"Being an actor was what I always dreamed of doing, even as a small boy," Martin Sheen said. "I had no choice. I think if I hadn't been an actor, I would have been lost." That small boy, then known as Ramon Estevez, would later borrow bus fare from his parish priest and head for New York at 18, leaving behind the poverty of his childhood in Dayton, Ohio, to pursue his dream. Today, Sheen has more than realized that dream. When he went to New York he expected to quickly find work as an actor. He didn't. "I was a soda jerk, a messenger boy, I delivered newspapers. At times I was broke, got evicted, went hungry, even slept on the subway, but it never occurred to me that acting was not the way to go. I never looked back."
In 1961 he married a young Ohio art student studying in New York, Janet Templeton. A year later they had their first child, Emilio. The next year Ramon was born. Sheen supported his family by working in a car wash, occasionally getting roles on TV dramas and daytime soaps. At age 24 he got a major break with a role in the play "The Subject Was Roses" which brought him a Tony Award nomination. "It was the first time I actually made a sustained living as an actor."
In 1977, his life reached a turning point. In the Philippines, he was making Francis Ford Coppola's great Vietnam War epic, "Apocalypse Now", playing Captain Willard, the tormented soldier-turned-assassin. By then Sheen was a bankable Hollywood star, award-winning and in demand. He had money, fame, a beloved wife and, by now, four healthy kids. But despite what he had accomplished, his life fell into crisis.
"I was drinking heavily. I was confused about who I was and why I was here. I was doing this humongous film that had so much riding on it. I had gotten very low. I didn't feel any sense of control of personal worth. It was a period of despair." Then he suffered a heart attack and nearly died.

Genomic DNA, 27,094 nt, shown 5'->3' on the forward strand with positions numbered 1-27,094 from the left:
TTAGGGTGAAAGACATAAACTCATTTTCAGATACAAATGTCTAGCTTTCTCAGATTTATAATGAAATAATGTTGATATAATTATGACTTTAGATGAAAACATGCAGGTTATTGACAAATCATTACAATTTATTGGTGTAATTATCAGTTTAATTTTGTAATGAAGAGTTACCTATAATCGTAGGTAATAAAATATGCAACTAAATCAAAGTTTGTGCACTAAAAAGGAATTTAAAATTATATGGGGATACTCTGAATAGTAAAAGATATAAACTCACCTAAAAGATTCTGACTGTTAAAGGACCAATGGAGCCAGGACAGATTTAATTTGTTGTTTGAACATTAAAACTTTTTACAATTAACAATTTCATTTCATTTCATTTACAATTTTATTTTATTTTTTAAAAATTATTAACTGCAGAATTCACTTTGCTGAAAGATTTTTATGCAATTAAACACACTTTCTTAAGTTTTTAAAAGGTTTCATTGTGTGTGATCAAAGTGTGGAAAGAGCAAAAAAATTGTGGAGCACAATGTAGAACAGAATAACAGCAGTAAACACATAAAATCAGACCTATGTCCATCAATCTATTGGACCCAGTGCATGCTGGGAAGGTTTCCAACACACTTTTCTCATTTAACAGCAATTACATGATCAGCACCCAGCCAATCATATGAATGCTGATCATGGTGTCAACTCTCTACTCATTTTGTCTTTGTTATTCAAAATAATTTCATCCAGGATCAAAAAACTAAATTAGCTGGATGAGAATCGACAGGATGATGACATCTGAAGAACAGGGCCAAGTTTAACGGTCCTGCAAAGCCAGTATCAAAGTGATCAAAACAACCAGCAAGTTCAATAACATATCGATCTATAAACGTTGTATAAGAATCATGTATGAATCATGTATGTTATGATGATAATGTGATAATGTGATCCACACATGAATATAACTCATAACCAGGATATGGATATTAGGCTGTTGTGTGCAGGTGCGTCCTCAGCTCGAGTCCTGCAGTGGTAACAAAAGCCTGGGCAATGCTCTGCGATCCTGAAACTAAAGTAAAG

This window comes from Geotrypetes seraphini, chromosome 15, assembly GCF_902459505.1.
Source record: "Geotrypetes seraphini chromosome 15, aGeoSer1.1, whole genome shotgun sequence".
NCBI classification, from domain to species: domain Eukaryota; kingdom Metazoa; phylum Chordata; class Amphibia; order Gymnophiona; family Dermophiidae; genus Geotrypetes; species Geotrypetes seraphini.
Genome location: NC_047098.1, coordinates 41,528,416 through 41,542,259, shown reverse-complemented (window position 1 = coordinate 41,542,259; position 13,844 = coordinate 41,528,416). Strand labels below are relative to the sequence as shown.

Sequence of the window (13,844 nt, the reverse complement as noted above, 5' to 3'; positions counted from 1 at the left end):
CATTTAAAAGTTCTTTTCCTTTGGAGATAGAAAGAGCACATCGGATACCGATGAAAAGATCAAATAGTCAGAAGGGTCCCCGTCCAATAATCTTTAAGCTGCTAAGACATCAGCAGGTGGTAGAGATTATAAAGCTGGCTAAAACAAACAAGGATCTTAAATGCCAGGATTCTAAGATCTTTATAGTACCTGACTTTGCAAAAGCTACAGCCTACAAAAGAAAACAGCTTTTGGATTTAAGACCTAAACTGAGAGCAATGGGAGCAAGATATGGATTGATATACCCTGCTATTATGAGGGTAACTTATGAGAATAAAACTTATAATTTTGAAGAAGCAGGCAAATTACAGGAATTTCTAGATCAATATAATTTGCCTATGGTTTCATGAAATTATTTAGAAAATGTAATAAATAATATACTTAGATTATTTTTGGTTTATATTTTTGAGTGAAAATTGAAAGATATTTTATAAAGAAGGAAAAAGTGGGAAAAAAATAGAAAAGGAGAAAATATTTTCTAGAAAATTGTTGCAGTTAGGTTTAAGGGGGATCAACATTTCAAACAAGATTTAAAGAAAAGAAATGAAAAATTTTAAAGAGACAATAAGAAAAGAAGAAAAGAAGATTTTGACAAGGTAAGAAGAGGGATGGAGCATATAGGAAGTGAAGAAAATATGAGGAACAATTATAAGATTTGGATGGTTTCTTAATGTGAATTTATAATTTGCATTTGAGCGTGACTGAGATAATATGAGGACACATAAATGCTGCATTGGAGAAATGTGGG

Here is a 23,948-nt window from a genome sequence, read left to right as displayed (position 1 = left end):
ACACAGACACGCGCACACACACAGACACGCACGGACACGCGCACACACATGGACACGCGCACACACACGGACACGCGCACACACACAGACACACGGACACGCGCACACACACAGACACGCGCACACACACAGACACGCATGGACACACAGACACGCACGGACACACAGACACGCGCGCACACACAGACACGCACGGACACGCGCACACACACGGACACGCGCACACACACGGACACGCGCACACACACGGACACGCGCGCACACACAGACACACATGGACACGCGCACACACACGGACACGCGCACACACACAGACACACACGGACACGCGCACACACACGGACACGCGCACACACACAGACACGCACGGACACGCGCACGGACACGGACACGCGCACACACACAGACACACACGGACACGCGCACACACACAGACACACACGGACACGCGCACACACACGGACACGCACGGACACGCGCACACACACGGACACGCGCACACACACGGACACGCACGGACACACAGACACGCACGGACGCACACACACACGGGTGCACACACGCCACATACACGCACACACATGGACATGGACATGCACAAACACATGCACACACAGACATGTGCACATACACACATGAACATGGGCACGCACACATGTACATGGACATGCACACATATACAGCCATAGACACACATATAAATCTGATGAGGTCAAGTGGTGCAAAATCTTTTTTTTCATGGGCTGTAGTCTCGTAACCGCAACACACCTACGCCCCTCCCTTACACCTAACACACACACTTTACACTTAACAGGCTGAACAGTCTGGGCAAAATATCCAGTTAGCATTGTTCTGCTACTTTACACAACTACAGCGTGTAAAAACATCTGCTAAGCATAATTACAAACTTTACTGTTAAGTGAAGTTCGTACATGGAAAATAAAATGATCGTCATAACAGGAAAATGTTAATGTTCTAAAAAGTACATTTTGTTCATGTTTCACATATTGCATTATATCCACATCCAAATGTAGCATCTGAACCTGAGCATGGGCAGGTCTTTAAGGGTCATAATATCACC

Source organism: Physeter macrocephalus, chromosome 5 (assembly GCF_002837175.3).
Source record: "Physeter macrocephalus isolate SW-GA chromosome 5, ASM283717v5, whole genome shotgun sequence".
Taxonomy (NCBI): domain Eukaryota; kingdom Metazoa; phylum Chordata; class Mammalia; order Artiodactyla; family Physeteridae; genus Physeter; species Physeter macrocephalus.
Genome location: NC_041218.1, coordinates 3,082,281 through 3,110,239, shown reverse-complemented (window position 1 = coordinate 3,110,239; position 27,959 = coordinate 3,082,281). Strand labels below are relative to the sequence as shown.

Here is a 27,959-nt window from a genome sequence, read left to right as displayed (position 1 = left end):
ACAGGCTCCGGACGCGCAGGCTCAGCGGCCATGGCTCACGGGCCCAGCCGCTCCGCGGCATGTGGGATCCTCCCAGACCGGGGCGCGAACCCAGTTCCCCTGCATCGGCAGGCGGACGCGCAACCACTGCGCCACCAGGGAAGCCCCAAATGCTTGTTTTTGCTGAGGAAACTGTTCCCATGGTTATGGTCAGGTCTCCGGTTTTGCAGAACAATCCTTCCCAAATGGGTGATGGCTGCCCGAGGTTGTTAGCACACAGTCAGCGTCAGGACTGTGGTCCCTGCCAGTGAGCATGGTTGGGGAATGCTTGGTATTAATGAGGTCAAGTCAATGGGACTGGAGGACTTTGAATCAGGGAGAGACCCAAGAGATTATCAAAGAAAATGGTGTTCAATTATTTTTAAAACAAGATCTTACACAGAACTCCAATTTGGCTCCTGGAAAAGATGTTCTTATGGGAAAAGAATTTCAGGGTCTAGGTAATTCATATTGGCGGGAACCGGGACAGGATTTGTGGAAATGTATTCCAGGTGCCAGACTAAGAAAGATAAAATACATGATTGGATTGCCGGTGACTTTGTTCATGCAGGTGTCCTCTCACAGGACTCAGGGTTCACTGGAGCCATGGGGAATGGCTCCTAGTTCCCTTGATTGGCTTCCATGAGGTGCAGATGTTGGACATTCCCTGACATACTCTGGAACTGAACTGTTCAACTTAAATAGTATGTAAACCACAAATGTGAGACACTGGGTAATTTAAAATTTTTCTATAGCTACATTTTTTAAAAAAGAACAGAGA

"I got very ill, but you couldn't separate the physical problems from the spiritual. After I got physically well, I realized how fragmented I had become. I was divided---that was the problem---and when that happens, you're going to dissolve. Something had to give, because I couldn't go on anymore. I didn't know the way back." Then he made a very clear and decisive choice to rejoin his faith and found himself again.
"Thereafter I began to focus on social justice and activism." In the 20 years since, Sheen has taken part in protests against racism, nuclear arms, war and homelessness, often at considerable personal costs. This June, after his 64th arrest, he was sentenced to three years' probation. At the same time, he has maintained a successful marriage and unusually close relationships with his children---bonds of trust that allowed him to effectively help his son Charlie, 36, fight drug addiction and, with his wife, to embrace as his own three grandchildren born out of wedlock---two to Emilio, one to Charlie.
"I've protested, calling attention to my country's dark spots, because I love America so much. I learned that, to keep your life from becoming self-contained and useless, you have to feel other people's pain and act to help them. That is what faith and love are about."
(The above is from Parade Magazine, December 2, 2001.)
Sheen has now lived with his wife in the same Malibu house for 32 years. Here, a short distance from the ocean, they raised three sons---actors Emilio Estevez, Ramon Estevez and Charlie Sheen---and a daughter, Renee.
"My parents had a very difficult life. They were both poor immigrants, my dad coming from Spain, my mother from Rural Ireland." Francisco Estevez and Mary Ann Phalen met in Dayton and got married and had 12 kids. Martin Sheen was the 7th boy. "My dad was a factory worker, a shy man with a sixth-grade education. There were so many of us, and he worked so hard and long that when he got home, he had little time to share with us. But he was proud of all of his kids, and I adored him. It was tough after Mother died in 1951. We each had to work to support ourselves. I was a caddy from the time I was 9 until I left home, carrying golf bags for wealthy people. That's how my social conscience was formed. The rich were my best teachers: I saw their inhumanity, selfishness, dishonesty, but I never saw a satisfied rich man. They were never happy with themselves. They always wanted more."
Lots of interesting lessons can be drawn from the life of Martin Sheen. See how many major lessons you can find!